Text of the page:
12 months in I decided to book that appointment to get a Line of Credit. This time around, I called my boy, Daniel, and made the 40 min drive to his office and secured myself my first Line of Credit ever!! Not gonna lie, the process was super easy this time around. I walked in, we chatted and he congratulated me on the speed at which I chopped down my debt. He even admitted he’s never heard of anyone doing it that fast.
I told him these exact words “I’m a man on a mission BABAY!” We laughed, he logged in, got the info I needed and seconds later I had a Line of Credit with a few thousand dollars at my disposal. Walking to the car, the first thing I did was transfer over $3000 dollars onto my credit card. I have to say it was nice seeing that credit card balance at $0. Looking back now, I think that triggered something in me.
The Victory Lap
Within the next 45 days I paid off $3000 and was OFFICIALLY DEBT-FREE!!!! Immediately after I made that last transfer I contacted my friends that were with me on this journey to share with them the good news!!!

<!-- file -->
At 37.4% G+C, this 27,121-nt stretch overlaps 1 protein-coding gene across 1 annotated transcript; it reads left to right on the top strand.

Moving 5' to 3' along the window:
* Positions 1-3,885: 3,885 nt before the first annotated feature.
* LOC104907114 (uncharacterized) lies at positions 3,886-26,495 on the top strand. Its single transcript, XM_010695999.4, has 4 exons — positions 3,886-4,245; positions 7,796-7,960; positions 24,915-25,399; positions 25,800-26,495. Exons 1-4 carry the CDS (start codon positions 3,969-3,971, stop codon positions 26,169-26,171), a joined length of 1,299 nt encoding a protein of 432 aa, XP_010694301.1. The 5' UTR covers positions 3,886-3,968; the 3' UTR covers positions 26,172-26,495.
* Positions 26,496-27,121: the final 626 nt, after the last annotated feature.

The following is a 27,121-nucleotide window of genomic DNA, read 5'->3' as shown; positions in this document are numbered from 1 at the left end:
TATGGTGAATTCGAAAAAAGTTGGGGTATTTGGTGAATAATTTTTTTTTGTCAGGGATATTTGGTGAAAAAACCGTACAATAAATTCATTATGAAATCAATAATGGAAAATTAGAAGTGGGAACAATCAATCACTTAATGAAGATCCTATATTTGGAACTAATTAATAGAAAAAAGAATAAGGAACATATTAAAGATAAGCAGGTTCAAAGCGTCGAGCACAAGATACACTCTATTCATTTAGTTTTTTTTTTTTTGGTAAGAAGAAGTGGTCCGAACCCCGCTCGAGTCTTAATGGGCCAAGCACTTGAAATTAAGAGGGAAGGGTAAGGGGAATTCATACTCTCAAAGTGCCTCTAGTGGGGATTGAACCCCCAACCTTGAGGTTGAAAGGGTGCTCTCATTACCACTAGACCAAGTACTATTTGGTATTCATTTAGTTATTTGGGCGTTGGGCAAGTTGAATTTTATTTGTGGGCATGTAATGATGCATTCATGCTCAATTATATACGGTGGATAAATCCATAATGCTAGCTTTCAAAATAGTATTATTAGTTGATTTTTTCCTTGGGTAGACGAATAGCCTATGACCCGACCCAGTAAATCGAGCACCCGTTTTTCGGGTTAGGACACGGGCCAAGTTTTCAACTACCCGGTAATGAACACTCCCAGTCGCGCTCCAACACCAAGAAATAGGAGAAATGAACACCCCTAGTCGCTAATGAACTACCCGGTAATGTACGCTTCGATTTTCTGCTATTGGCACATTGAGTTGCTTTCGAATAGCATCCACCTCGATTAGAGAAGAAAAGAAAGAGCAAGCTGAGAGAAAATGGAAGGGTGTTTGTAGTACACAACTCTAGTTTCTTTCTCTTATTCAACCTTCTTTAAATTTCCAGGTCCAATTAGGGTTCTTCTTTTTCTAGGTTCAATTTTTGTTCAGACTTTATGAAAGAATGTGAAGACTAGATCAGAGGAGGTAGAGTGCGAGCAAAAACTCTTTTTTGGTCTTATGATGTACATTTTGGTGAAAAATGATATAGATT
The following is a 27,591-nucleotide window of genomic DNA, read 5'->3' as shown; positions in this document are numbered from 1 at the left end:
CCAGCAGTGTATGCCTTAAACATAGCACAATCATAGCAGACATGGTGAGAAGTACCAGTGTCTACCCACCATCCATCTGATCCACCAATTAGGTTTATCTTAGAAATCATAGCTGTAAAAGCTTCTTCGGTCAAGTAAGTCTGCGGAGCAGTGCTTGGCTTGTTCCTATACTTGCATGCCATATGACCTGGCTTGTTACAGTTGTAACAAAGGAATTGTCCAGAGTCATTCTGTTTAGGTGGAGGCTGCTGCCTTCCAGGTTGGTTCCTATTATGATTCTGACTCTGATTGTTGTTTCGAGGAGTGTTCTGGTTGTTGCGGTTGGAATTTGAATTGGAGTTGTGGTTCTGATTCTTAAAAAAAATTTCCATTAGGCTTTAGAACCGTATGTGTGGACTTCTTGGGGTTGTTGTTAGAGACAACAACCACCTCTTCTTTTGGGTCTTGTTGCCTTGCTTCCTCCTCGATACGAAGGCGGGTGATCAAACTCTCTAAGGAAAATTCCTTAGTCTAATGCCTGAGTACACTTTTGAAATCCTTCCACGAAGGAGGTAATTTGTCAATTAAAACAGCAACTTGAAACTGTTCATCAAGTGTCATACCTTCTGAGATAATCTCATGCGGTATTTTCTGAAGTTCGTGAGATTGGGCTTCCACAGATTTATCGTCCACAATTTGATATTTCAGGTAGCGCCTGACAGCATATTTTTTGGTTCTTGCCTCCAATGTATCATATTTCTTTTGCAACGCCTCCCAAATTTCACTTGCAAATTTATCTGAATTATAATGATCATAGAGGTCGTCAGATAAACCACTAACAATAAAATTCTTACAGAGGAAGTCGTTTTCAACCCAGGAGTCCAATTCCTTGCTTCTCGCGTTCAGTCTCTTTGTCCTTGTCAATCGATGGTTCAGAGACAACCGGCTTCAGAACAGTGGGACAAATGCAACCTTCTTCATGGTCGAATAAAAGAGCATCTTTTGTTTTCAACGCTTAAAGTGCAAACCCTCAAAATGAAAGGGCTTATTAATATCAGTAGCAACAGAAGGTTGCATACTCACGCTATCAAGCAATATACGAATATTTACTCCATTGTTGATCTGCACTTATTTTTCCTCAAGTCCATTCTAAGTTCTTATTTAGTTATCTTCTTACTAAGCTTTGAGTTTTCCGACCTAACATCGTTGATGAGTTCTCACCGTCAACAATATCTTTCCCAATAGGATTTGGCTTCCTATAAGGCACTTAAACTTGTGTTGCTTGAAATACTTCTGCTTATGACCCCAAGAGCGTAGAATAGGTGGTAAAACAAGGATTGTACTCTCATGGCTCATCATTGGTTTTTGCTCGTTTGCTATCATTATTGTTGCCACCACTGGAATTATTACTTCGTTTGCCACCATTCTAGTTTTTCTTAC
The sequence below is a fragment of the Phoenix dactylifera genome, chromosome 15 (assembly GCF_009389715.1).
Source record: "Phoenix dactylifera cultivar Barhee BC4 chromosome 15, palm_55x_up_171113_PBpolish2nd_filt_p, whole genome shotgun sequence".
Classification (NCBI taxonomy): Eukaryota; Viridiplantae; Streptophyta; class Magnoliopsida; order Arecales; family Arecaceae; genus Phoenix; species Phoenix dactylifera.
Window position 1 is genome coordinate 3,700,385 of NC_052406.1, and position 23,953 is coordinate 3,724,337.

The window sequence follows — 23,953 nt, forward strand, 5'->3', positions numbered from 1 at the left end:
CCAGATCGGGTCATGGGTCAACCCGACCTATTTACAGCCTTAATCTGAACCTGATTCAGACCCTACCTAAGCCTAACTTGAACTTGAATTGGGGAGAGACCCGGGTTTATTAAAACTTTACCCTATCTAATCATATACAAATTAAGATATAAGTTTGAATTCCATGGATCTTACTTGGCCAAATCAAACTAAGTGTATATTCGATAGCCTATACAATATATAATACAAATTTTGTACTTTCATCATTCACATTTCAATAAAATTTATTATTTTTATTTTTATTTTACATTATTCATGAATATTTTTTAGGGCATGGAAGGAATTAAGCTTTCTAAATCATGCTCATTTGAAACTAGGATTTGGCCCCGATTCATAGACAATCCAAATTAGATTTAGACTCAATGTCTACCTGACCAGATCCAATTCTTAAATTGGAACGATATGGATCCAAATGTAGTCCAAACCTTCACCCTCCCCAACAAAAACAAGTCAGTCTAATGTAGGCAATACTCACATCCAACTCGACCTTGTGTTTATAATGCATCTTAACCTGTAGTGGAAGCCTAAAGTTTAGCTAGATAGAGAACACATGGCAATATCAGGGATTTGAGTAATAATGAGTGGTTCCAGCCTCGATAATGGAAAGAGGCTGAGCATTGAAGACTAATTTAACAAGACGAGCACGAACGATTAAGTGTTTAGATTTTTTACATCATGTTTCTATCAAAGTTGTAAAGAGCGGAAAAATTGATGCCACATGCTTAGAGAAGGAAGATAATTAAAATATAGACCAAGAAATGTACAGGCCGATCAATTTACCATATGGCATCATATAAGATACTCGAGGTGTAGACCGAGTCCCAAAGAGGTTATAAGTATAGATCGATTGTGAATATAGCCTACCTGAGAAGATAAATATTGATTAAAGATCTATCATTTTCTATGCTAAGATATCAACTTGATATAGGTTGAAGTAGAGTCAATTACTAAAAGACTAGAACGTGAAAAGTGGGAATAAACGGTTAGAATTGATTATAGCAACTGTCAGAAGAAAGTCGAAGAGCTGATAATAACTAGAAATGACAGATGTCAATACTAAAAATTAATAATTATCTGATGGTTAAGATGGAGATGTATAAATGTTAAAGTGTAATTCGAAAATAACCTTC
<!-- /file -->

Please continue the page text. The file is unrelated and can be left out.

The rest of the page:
They were super excited and proud of what I had accomplished. At the end of each call, I reminded them, but mostly myself “The Journey ain’t over. Now it’s time to Build a Safety Net Phase”.
Here, family, is where this chapter ends. I will most definitely do a part 2 of this story and share my journey on How I Built My Emergency Funds and my portfolio to 2.5x my original debt within two years. For now here is a list of the things I learned during this journey.